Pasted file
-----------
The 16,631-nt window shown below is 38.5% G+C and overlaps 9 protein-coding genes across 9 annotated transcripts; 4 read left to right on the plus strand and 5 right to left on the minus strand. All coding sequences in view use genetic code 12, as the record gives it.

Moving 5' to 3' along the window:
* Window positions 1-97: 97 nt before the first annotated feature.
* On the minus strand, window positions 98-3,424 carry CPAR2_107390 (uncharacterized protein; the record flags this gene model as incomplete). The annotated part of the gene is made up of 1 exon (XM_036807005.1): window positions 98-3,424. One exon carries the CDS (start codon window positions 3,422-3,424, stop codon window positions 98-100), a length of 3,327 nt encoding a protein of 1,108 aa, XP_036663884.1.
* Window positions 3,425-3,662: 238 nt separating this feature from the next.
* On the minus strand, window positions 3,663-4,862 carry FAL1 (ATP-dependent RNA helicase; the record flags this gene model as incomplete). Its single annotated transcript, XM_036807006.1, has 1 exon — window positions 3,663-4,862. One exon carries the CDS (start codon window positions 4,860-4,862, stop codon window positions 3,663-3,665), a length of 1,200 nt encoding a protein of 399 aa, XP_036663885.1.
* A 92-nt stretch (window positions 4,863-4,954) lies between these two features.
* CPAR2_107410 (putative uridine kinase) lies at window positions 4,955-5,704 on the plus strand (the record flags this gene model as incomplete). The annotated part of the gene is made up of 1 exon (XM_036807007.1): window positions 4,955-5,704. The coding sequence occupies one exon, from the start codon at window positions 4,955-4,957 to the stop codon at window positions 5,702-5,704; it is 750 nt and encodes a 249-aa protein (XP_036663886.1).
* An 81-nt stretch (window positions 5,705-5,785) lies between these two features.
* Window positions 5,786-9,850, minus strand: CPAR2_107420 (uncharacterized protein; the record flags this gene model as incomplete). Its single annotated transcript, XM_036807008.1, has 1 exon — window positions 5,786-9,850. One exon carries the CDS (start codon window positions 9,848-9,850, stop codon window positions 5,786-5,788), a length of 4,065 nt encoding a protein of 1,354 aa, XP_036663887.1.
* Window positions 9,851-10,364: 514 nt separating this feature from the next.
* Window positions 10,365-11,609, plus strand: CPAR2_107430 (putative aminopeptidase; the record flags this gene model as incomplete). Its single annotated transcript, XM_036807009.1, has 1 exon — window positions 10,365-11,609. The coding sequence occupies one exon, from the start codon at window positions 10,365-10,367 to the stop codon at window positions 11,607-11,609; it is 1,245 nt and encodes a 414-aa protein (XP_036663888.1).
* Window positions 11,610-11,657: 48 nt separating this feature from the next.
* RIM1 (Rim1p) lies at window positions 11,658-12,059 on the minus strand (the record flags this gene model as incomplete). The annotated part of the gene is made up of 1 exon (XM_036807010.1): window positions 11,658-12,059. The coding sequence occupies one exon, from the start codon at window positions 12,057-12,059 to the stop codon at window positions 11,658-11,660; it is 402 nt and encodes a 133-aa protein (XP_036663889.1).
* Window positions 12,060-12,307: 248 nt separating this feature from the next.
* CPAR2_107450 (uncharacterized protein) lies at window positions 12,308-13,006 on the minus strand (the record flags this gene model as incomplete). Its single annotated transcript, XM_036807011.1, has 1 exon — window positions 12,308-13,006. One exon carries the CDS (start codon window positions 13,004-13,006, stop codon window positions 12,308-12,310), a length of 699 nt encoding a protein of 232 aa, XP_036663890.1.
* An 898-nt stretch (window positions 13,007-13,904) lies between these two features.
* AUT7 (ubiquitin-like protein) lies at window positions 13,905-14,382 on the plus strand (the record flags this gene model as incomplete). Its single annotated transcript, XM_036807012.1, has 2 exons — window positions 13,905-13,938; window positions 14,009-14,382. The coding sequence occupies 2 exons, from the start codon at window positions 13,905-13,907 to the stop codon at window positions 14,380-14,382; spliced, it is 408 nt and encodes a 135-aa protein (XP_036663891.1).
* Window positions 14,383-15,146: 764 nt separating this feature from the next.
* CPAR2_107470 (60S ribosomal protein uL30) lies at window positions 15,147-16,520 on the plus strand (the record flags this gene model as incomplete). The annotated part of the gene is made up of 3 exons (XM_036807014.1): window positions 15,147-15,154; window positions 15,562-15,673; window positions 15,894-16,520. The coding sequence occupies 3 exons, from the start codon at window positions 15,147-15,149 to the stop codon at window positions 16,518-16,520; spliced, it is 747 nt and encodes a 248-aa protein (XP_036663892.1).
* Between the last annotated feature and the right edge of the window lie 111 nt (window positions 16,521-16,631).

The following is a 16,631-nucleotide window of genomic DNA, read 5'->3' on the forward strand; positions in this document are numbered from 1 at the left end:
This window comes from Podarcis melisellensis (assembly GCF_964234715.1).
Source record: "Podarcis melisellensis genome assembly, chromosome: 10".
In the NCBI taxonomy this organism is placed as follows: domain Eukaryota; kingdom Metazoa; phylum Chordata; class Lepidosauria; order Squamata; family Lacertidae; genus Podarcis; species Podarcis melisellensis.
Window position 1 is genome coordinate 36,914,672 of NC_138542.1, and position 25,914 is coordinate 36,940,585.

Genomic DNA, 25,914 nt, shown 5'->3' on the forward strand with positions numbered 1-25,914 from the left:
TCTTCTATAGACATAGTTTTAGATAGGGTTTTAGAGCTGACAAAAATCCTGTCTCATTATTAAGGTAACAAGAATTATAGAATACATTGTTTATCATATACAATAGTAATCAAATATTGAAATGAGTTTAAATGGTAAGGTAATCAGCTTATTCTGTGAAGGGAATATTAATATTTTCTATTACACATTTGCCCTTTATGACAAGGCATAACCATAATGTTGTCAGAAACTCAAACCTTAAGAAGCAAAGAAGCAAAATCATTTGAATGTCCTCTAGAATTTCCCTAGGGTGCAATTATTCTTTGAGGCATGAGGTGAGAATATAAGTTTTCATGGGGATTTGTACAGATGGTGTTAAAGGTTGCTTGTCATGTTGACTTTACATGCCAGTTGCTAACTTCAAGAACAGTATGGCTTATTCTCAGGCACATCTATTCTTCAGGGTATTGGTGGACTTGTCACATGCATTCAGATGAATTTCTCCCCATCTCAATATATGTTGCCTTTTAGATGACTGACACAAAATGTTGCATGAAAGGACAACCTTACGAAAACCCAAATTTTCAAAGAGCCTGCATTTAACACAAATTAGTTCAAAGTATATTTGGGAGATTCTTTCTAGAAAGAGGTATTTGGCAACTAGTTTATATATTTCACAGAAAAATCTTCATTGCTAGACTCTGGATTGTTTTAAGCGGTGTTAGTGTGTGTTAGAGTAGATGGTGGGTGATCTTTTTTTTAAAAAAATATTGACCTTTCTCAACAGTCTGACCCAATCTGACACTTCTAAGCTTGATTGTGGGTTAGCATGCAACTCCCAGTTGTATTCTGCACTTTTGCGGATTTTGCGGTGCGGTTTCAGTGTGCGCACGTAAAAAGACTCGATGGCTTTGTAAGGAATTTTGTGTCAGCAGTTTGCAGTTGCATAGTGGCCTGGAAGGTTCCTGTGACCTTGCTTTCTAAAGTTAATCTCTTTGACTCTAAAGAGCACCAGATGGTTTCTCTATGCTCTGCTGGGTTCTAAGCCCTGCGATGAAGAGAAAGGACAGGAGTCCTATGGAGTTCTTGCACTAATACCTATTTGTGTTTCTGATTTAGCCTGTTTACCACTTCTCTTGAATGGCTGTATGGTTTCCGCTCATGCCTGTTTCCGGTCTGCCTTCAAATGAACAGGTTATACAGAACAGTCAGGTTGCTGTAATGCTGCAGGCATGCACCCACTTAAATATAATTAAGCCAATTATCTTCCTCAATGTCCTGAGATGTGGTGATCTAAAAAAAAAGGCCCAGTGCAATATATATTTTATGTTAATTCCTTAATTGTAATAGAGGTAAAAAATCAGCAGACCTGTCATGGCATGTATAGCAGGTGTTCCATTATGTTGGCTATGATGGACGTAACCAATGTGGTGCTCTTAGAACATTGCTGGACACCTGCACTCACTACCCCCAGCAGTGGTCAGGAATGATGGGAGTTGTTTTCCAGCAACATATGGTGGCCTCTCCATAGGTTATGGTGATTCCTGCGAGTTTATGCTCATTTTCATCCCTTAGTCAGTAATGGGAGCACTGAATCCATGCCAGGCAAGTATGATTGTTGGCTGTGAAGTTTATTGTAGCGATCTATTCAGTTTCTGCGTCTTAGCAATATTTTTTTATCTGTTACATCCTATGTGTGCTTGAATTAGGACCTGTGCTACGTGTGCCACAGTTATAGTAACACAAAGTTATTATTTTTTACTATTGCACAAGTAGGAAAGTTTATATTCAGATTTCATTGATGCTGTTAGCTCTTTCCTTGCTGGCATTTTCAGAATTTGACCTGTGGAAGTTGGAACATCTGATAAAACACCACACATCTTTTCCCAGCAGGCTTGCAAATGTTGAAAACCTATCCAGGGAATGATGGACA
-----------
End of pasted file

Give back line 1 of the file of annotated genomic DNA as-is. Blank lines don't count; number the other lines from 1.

The 16,631-nt window shown below is 38.5% G+C and overlaps 9 protein-coding genes across 9 annotated transcripts; 4 read left to right on the plus strand and 5 right to left on the minus strand. All coding sequences in view use genetic code 12, as the record gives it.